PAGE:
Instructions for reduced operations

Guiding principles for critical research activities

Protecting the safety and well-being of our campus and the community at large remains our first priority. Thus, reducing the number of personnel entering campus buildings is crucial to reduce the risk of spreading COVID-19. Critical research activities that may continue taking place on-site are defined below. Researchers must follow Centers for Disease Control guidelines on avoiding close contact with others, cleaning and disinfecting, using cloth face covers, etc. These guidelines are continually evolving, and researchers are urged to stay attuned to the CDC’s latest recommendations.

Access to facilities and services

Maintaining research and creative activity

Safety and social distancing procedures

What are considered critical research activities?

Effective April 8, research facilities should maintain minimal staffing, and only critical research should be sustained. Employees will have until the close of business April 10 to complete their transition away from the office. Limited access to buildings and facilities will be maintained in order for critical research to continue. The following are critical research activities that, with the appropriate safety and social distancing practices, can occur.

  1. Activity related to COVID-19 that has a timeline for deployment that could address the crisis.
  2. Activity that, if temporarily discontinued, would result in years’ worth of losses in a) effort; b) data; or c) major investment.
  3. Activity that maintains critical samples, animal populations, plant populations or biological specimens.
  4. Activity that maintains critical cultures of cells or tissues from biological specimens that cannot be frozen.
  5. Activity already in process using specialized equipment that requires a lengthy and onerous process to shut down or restart.
  6. Activity that maintains critical equipment in facilities and laboratories.
  7. Activity that maintains liquid nitrogen levels in storage tanks or maintenance of gases in cylinders.
  8. Activity that, if discontinued, would pose a safety hazard or endanger the health or well-being of human participants in the study, including processing specimens.
  9. Seasonally dependent agricultural or environmental research.
  10.  Export-controlled research involving a determination or technology control plan (TCP) that must be conducted physically on campus with approved designated research personnel.
  11.  Essential research functions to meet U.S. Department of Defense rated orders.
  12.  Research conducted in the Biological Process Development Facility.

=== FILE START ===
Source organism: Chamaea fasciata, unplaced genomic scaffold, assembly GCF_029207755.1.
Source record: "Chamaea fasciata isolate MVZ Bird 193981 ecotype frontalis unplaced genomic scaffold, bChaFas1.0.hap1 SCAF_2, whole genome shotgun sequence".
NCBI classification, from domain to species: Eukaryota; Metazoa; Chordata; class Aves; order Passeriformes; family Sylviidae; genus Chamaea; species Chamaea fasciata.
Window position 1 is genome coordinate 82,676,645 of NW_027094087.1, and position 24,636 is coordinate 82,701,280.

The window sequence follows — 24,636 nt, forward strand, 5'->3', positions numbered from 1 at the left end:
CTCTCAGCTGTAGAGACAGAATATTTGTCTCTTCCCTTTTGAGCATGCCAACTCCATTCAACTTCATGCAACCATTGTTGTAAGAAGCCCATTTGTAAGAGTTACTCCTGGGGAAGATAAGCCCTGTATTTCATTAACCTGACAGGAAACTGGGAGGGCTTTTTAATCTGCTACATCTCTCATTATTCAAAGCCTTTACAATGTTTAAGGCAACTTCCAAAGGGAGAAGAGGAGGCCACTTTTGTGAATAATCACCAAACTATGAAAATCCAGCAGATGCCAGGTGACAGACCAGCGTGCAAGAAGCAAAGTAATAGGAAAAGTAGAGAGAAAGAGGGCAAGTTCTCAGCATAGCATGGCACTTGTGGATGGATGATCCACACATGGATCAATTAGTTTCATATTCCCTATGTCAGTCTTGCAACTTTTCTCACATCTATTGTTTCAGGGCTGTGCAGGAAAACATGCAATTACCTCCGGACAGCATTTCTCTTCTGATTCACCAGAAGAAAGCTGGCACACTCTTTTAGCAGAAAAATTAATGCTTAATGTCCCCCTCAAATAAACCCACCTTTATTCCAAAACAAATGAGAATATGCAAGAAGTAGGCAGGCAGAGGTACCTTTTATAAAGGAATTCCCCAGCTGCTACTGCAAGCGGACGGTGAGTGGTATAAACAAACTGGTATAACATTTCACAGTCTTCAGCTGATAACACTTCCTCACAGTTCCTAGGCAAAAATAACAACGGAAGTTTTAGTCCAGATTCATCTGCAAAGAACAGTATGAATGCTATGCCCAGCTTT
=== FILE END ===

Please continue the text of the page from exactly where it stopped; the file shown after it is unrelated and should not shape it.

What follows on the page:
13.  Research and diagnostic services conducted in the Nebraska Veterinary Diagnostic Center.
  14.  Other critical research (not conducted remotely) after approval from relevant college and ORED administrators. Before conducting other ongoing or new research not listed above, faculty must have appropriate research compliance approvals and must submit a request for approval from the appropriate college and ORED administrators.

If you are unsure whether your research meets the above criteria, consult with your unit head (chair, head, director).

Can my research group assist with, donate, or obtain personal protective equipment?

Personal protective equipment, or PPE, is a critical need for researchers and healthcare providers alike. Examples include N95 face masks, gloves, germicidal wipes, surgical gowns, hand sanitizer, disinfectants, face shields and PAPR hoods and facepieces. To help prioritize needs, UNL is taking inventory of PPE availability on campus, as well as identifying groups and organizations that need such equipment. If you or your organization fit into either of these categories, please complete the web form to help ORED build an available inventory, as well as create a list of needs on campus and in the community. Survey participation is voluntary.

The federal government through the Office of Management and Budget (OMB) Memorandum (M-20-20), allows agencies to have flexibility in the donation of medical equipment purchased with federal assistance funds to hospitals, medical centers, and other local entities serving the public for COVID-19 response.  We anticipate that most federal agencies will allow for such donations but will more than likely require prior approvals. Please refer to the OSP FAQ’s or contact your sponsored programs point of contact for further information.